SBC chaplains share Christ where local church can’t
Tobin Perry, Baptist Press
March 26, 2014

SBC chaplains share Christ where local church can’t

SBC chaplains share Christ where local church can’t
Tobin Perry, Baptist Press
March 26, 2014

From foreign battlefields to American corporate board rooms to hospital bedsides to the front seats of police cars and more, Southern Baptists minister through their chaplains in some of the most hard-to-reach locations of North America.

“Southern Baptists have continued to see the need to send chaplains to places where the church may not have access,” said Doug Carver, the North American Mission Board’s (NAMB) executive director for Southern Baptist chaplaincy and retired chief of chaplains for the U.S. Army. “They provide the ministry of presence, provide the good news of Jesus Christ, opportunities to evangelize and witness – and sustain the faith of Southern Baptists who are in those places.”

Carver, who is also interim pastor at First Baptist Church in Matthews, notes that Southern Baptist chaplains– serving in military, institutional, counseling, disaster relief, corporate and public safety roles – extend the evangelistic reach of SBC churches throughout North America and around the world.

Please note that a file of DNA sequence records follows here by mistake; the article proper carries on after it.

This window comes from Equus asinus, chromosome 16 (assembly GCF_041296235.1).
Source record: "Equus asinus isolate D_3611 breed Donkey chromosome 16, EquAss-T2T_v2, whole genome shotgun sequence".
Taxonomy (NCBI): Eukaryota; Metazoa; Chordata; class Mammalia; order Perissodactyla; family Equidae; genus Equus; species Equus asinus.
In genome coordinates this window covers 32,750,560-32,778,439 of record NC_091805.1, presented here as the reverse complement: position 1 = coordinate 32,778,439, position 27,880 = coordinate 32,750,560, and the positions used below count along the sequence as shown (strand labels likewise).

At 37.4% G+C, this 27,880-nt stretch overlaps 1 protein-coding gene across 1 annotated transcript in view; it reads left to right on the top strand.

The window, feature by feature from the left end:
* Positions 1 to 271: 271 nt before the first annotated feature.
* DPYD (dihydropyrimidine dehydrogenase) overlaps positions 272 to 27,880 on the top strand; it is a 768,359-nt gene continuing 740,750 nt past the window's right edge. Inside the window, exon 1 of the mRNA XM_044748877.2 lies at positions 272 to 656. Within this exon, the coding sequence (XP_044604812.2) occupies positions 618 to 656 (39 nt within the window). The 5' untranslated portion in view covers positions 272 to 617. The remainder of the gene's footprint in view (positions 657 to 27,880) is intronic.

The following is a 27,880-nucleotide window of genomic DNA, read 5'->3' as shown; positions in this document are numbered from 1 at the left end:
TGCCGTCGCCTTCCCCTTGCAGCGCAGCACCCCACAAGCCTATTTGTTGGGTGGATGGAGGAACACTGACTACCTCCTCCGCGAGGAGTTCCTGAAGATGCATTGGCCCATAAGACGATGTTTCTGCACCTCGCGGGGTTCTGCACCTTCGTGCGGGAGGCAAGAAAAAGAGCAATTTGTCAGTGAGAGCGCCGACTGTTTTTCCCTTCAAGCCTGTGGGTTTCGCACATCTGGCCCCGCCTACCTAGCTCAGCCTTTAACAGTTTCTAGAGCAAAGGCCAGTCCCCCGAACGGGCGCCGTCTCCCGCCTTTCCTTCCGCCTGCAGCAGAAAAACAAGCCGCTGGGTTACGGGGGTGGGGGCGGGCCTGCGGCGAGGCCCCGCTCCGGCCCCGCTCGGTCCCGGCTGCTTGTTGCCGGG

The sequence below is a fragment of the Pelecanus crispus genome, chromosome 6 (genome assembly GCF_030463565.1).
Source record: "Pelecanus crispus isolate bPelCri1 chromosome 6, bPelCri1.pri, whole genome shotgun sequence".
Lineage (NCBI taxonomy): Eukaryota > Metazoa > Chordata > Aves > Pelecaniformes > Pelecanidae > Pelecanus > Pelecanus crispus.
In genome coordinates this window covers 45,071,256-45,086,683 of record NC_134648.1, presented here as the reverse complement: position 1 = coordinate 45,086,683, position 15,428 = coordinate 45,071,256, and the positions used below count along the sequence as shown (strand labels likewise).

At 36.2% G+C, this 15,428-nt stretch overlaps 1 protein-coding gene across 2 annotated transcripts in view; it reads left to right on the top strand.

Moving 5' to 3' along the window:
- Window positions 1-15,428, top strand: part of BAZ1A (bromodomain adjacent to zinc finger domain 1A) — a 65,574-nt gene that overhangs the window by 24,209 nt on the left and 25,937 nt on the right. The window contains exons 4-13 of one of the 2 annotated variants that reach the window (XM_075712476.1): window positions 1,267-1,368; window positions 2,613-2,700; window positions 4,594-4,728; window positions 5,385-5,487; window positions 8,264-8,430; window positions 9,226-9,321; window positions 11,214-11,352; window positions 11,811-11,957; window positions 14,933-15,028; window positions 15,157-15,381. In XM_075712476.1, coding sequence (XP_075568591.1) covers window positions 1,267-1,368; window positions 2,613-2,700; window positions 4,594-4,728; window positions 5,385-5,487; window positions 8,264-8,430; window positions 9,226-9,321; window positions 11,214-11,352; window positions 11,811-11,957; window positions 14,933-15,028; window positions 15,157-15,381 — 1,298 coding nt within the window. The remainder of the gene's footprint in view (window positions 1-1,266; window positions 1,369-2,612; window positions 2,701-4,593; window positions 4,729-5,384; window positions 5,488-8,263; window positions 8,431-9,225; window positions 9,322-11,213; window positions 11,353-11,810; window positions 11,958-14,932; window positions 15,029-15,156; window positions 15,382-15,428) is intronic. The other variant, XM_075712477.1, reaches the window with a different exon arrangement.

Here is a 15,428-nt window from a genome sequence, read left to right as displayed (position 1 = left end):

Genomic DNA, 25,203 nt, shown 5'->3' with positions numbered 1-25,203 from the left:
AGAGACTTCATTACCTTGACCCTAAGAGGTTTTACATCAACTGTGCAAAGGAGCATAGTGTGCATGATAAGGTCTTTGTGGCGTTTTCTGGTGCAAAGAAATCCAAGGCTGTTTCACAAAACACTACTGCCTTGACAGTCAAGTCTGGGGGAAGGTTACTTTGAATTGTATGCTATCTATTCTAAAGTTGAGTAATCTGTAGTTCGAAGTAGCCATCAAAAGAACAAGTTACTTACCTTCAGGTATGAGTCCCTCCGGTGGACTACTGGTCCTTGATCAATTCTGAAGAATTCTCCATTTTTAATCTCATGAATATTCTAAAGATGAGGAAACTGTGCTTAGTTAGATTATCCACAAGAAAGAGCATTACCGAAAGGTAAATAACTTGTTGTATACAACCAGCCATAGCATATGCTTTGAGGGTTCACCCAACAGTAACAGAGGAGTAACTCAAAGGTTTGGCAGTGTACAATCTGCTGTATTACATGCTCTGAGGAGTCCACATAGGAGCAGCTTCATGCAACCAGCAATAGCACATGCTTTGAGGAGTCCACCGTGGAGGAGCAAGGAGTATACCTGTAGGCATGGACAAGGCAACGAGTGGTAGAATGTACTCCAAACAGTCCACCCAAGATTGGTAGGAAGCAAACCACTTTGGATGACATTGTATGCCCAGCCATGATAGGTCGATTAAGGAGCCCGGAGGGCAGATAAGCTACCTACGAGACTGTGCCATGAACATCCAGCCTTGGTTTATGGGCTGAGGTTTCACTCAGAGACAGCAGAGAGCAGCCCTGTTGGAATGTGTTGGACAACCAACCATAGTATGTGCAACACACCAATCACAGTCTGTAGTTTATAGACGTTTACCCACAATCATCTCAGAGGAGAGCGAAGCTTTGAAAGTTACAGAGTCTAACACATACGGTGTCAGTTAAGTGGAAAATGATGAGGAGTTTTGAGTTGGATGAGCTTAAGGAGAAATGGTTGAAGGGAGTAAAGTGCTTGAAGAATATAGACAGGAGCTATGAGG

Chaplaincy is one of six areas of focus for NAMB’s evangelism group. He says while evangelism at times happens differently in the military and organizational contexts where chaplains serve, sharing the gospel of Jesus Christ is a critical part of any chaplain’s ministry environment. In 2013 SBC chaplains presented the gospel to over 125,000 people and baptized more than 3,700.

“When chaplains preach during our worship services here on post at our Protestant services, they have the freedom to preach a powerful evangelistic message,” said Col. Jeff Houston, the installation chaplain at Fort Campbell, Ky. “We regularly baptize folks who have come to trust Jesus Christ as their personal Savior.”


NAMB photo by Ted Wilcox

U.S. Army Maj. Timothy Cross, left, Battalion Chaplain, 2nd Lt. Todd Daniel and Chaplain Cpt. Barry “Hoot” Busby, right, pray in the chapel at Fort Bragg, N.C., home of the 82nd Airborne Division. Military chaplains are responsible to their commanding officers to provide advice, not only on the spiritual welfare of their troops, but of the spiritual temperament in their areas of operation.